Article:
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Family: H. Country: Japan. Status: Development.
All-solid satellite launch vehicle.
Launches: 3. Failures: 1. Success Rate: 66.67% pct. First Launch Date: 12 February 1997. Last Launch Date: 10 February 2000. LEO Payload: 1,800 kg. to: 200 km Orbit. at: 30.0 degrees. Payload: 1,300 kg. to a: 200 km, 90 deg inclination orbital trajectory. Liftoff Thrust: 430,000 kgf. Total Mass: 137,500 kg. Core Diameter: 2.5 m. Total Length: 30.8 m. Development Cost $: 220.00 million. in 1997 average dollars. Launch Price $: 60.00 million. in 1999 price dollars.
- Stage Number: 1. 1 x M-V-1 Gross Mass: 83,560 kg. Empty Mass: 12,070 kg. Thrust (vac): 385,488 kgf. Isp: 276 sec. Burn time: 46 sec. Isp(sl): 246 sec. Diameter: 2.5 m. Span: 2.5 m. Length: 13.8 m. Propellants: Solid No Engines: 1. M14
- Stage Number: 2. 1 x M-V-2 Gross Mass: 34,470 kg. Empty Mass: 3,410 kg. Thrust (vac): 126,984 kgf. Isp: 288 sec. Burn time: 71 sec. Isp(sl): 203 sec. Diameter: 2.5 m. Span: 2.5 m. Length: 6.8 m. Propellants: Solid No Engines: 1. M24
- Stage Number: 3. 1 x M-V-3 Gross Mass: 11,000 kg. Empty Mass: 1,000 kg. Thrust (vac): 30,000 kgf. Isp: 301 sec. Burn time: 102 sec. Isp(sl): 0 sec. Diameter: 2.2 m. Span: 2.2 m. Length: 3.6 m. Propellants: Solid No Engines: 1. M34
- Stage Number: 4. 1 x M-V-4 Gross Mass: 1,430 kg. Empty Mass: 118 kg. Thrust (vac): 5,300 kgf. Isp: 298 sec. Burn time: 73 sec. Isp(sl): 0 sec. Diameter: 1.2 m. Span: 1.2 m. Length: 1.5 m. Propellants: Solid No Engines: 1. M-V-4
1997 Feb 12 - - 04:50 GMT. LV Configuration: M-V s/n M-V-1. Launch Site: Kagoshima . Launch Complex: M-V.
- Haruka Spacecraft: Haruka. Payload: MUSES B.
1998 Jul 3 - - 18:12 GMT. LV Configuration: M-V s/n 3. Launch Site: Kagoshima . Launch Complex: M-V.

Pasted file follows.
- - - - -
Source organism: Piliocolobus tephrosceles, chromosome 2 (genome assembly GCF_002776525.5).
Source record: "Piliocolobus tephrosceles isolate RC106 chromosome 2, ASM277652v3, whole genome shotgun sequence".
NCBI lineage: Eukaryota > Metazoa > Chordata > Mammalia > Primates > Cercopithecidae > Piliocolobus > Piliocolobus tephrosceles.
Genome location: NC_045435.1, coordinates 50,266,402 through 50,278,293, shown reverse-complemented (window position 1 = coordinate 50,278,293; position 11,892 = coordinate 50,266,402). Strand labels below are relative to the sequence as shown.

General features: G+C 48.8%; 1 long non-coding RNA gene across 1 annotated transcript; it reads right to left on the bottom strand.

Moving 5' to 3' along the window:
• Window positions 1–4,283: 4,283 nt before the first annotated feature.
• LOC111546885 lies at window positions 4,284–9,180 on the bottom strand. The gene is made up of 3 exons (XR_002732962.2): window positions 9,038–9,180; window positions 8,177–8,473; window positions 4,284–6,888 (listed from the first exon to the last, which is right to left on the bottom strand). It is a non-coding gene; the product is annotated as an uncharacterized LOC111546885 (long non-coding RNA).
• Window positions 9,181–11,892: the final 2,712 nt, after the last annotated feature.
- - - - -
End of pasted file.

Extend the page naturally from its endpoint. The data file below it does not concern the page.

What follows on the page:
- Nozomi Spacecraft: Planet-B. Mass: 258 kg.
Originally known as Planet-B; renamed Nozomi ('Hope') after launch. The third stage and payload entered a 146 x 417 km x 31.1 deg parking orbit. The KM-V1 kick (fourth) stage then fired to place the spacecraft into a circumlunar 359 x 401491 km x 28.6 deg orbit. Nozomi made multiple lunar and Earth gravity assist passes to increase its energy for solar orbit insertion and the cruise to Mars.. The spacecraft used a lunar swingby on 24 September and another on 18 December 1998 to increase the apogee of its orbit. It swung by Earth on 20 December at a perigee of about 1000 km. The gravitational assist from the swingby coupled with a 7 minute burn of the bipropellant engine put Nozomi into an escape trajectory towards Mars. It was scheduled to arrive at Mars on 11 October 1999 at 7:45:14 UT, but the Earth swingby left the spacecraft with insufficient acceleration and two course correction burns on 21 December used more propellant than planned, leaving the spacecraft short of fuel. The new plan is for Nozomi to remain in heliocentric orbit for an additional four years and encounter Mars at a slower relative velocity in December 2003.
2000 Feb 10 - - 01:30 GMT. LV Configuration: M-V s/n 4. Launch Site: Kagoshima . Launch Complex: M-V. FAILURE: First stage failure. An anomalous vibration was detected 25 seconds after launch. At 41 seconds ceramic heat shields in the first stage nozzle
broke and fell off, and thrust vector control on the nozzle was lost.
- ASTRO E Spacecraft: ASTRO E. Payload: ASTRO E.
X-ray astronomy satellite. Stage 1 lost control, and separated with the rocket off-course at 75 seconds in the flight. Stage 2 burned correctly and separated at 218 seconds, followed by the third stage burn at 621 seconds. Last signals were received at 20 minutes after launch. ASTRO-E was to have separated from the third stage at 23 minutes, but ended in an orbit with a perigee of only 80 km and an apogee of 410 km. It probably reentered on the first orbit at around 0230 - 0300 GMT somewhere between East Africa and western China.
- 42 - Isakowitz, Steven J,, International Reference to Space Launch Systems Second Edition, AIAA, Washington DC, 1991.
- 61 - Wilson, Andrew, editor,, Jane's/Interavia Space Directory, Jane's Information Group, Coulsdon, Surrey, 1992 et al.
- 455 - Isakowitz, Steven J,, International Reference to Space Launch Systems Third Edition, AIAA, Washington DC, 2000.
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Last update 12 March 2001.
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